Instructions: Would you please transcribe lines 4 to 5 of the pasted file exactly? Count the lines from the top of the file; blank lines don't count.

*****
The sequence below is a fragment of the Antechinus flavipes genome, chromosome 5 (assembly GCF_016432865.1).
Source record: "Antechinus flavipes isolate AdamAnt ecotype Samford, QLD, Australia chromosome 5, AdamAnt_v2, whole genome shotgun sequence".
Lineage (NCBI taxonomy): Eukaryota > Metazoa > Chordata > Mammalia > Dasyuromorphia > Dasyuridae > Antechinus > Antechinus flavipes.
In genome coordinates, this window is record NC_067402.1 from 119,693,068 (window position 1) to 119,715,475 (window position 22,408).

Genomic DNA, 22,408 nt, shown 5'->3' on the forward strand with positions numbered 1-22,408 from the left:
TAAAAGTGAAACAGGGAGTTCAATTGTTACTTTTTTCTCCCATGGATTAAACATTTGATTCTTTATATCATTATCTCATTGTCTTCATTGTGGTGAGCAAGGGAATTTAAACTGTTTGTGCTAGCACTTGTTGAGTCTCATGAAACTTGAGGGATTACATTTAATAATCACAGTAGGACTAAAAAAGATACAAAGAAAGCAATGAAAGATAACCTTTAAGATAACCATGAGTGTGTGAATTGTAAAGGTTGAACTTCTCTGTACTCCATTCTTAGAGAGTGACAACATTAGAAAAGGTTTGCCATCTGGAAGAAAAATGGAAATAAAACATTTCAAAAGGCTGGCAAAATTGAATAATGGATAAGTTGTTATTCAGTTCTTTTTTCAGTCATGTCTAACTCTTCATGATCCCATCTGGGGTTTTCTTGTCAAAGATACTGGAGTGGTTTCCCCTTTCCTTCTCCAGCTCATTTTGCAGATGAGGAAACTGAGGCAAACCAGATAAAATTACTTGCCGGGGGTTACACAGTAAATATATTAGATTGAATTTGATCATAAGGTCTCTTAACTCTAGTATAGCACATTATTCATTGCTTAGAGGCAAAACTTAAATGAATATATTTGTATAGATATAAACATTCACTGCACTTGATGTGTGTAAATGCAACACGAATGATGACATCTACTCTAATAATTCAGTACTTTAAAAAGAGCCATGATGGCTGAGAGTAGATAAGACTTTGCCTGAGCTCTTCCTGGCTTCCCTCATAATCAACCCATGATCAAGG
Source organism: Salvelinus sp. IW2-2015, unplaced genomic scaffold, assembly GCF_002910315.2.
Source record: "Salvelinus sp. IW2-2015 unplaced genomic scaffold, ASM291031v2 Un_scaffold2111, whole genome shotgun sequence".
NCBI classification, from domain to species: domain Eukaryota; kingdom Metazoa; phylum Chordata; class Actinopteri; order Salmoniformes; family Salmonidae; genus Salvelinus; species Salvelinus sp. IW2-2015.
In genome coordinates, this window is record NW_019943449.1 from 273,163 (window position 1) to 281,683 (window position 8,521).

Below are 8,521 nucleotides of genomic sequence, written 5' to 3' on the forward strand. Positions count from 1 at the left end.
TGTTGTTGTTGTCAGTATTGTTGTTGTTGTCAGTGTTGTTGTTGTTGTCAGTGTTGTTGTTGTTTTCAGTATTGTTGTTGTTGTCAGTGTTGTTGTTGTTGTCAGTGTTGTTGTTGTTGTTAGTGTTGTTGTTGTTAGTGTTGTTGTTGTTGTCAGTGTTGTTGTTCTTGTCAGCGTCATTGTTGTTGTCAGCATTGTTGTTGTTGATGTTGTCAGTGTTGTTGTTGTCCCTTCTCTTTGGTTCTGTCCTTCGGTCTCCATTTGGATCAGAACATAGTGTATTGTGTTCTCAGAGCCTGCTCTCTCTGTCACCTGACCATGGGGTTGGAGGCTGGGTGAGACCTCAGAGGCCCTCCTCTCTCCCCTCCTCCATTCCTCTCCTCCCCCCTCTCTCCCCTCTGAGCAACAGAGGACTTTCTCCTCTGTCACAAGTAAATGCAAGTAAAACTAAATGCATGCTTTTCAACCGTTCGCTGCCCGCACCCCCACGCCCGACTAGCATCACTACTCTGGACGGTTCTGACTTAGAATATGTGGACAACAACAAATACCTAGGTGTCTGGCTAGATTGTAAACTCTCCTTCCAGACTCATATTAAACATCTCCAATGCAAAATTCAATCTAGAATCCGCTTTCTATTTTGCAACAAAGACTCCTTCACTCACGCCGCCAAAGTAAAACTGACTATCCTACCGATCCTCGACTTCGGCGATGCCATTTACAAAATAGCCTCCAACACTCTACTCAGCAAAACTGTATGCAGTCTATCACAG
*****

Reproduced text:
In genome coordinates, this window is record NC_067402.1 from 119,693,068 (window position 1) to 119,715,475 (window position 22,408).

Genomic DNA, 22,408 nt, shown 5'->3' on the forward strand with positions numbered 1-22,408 from the left: